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Issue 18, 2017
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Fluorescence activated cell sorting via a focused traveling surface acoustic beam

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Abstract

Fluorescence activated cell sorting (FACS) has become an essential technique widely exploited in biological studies and clinical applications. However, current FACS systems are quite complex, expensive, bulky, and pose potential sample contamination and biosafety issues due to the generation of aerosols in an open environment. Microfluidic technology capable of precise cell manipulation has great potential to reinvent and miniaturize conventional FACS systems. In this work, we demonstrate a benchtop scale FACS system that makes use of a highly focused traveling surface acoustic wave beam to sort out micron-sized particles and biological cells upon fluorescence interrogation at ∼kHz rates. The highly focused acoustic wave beam has a width of ∼50 μm that enables highly accurate sorting of individual particles and cells. We have applied our acoustic FACS system to isolate fluorescently labeled MCF-7 breast cancer cells from diluted whole blood samples with the purity of sorted MCF-7 cells higher than 86%. The cell viability before and after acoustic sorting is higher than 95%, indicating excellent biocompatibility that should enable a variety of cell sorting applications in biomedical research.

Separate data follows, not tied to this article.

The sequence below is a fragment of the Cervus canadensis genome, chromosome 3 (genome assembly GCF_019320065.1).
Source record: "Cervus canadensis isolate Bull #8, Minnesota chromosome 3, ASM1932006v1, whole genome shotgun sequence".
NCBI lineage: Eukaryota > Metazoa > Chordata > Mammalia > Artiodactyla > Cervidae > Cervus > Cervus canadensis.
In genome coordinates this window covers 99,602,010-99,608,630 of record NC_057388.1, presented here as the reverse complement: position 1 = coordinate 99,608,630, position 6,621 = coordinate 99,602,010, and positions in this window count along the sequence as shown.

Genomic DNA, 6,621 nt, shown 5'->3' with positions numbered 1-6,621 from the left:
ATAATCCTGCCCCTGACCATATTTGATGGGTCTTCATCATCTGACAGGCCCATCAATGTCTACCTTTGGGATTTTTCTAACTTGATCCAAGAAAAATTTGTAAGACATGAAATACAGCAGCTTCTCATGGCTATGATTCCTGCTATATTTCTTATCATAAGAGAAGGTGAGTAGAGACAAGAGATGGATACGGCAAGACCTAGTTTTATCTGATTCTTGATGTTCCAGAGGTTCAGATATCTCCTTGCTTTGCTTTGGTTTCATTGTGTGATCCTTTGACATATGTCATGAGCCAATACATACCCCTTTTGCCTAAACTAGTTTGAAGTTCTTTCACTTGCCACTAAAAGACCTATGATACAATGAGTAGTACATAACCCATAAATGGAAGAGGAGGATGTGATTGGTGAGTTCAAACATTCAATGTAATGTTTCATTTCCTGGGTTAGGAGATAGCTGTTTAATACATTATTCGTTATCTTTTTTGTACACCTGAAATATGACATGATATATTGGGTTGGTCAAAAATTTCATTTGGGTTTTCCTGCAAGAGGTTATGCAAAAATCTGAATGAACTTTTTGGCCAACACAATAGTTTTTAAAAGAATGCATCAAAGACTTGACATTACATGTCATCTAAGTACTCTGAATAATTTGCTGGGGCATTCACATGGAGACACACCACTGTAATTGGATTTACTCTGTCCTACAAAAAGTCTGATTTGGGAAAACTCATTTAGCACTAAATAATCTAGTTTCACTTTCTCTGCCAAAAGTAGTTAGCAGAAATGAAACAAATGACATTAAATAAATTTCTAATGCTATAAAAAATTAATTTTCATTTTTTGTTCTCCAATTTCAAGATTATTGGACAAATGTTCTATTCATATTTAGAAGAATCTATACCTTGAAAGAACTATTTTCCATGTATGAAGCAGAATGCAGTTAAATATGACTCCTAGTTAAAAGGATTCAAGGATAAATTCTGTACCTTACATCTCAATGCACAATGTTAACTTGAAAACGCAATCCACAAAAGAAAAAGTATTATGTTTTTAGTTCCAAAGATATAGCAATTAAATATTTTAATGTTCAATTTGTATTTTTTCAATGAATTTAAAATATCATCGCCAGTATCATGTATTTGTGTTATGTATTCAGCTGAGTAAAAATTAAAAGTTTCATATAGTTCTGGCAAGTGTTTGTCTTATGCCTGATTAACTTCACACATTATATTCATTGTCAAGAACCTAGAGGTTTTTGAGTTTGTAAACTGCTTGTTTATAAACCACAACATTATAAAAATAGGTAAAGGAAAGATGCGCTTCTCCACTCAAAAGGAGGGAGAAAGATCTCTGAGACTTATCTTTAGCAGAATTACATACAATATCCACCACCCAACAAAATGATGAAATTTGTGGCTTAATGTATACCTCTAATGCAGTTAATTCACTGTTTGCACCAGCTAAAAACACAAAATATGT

Graphical abstract: Fluorescence activated cell sorting via a focused traveling surface acoustic beam

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Publication details

The article was received on 29 Jun 2017, accepted on 10 Aug 2017 and first published on 10 Aug 2017


Article type: Paper
DOI: 10.1039/C7LC00678K
Citation: Lab Chip, 2017,17, 3176-3185
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    Fluorescence activated cell sorting via a focused traveling surface acoustic beam

    Z. Ma, Y. Zhou, D. J. Collins and Y. Ai, Lab Chip, 2017, 17, 3176
    DOI: 10.1039/C7LC00678K

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